Endogenous market structure and the growth and welfare effects of economic integration.
This paper studies the growth and welfare effects of integration in a world economy populated by global oligopolists. In economies that move from autarky to trade, growth and welfare rise because exit of domestic firms is more than compensated by entry of foreign firms so that integration generates a larger, more competitive market where firms have access to a larger body of technological spillovers that support faster growth. The effects of a gradual reduction of tariffs are different because economies start out from a situation where all firms already serve all markets. In this case, the global number of firms falls so that the variety of consumption goods and the diversity of innovation paths fall. The surviving firms, on the other hand, are larger and exploit static and dynamic economies of scale to a larger degree. These homogenization and rationalization effects work in opposite directions. Under plausible conditions, the rationalization effect dominates and growth and welfare rise.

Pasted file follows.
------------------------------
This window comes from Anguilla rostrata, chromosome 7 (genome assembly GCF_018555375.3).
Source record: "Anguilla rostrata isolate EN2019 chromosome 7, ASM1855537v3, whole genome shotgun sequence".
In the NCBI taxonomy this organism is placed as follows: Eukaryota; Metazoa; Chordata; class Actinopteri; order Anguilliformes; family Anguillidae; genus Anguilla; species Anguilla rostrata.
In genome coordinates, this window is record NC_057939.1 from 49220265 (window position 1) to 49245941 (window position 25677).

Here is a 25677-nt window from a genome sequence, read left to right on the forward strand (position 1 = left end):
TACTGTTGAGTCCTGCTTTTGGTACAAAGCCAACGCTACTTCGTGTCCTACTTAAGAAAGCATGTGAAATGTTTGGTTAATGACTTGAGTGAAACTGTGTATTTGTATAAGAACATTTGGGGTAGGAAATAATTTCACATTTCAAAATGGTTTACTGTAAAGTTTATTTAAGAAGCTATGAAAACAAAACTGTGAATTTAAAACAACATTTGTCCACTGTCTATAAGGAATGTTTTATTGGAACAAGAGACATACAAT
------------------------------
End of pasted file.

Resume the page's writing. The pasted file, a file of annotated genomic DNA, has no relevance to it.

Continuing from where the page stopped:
CitationPeretto, Pietro. Endogenous market structure and the growth and welfare effects of economic integration. Journal of International Economics 60.1 (2003): 177-201. Print
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Professor of Economics
Professor Peretto focuses his research pursuits on industrial organization, technological change, and other aspects pertaining to the field of macroeconomics. His studies have explored a variety of factors, such as international trade, growth and innovation, market structure, corporate taxation, industrial organization, development and the environment, R&D, and more. Much of his analyses of his subjects tend to utilize the endogenous growth theories. He has been publishing his research papers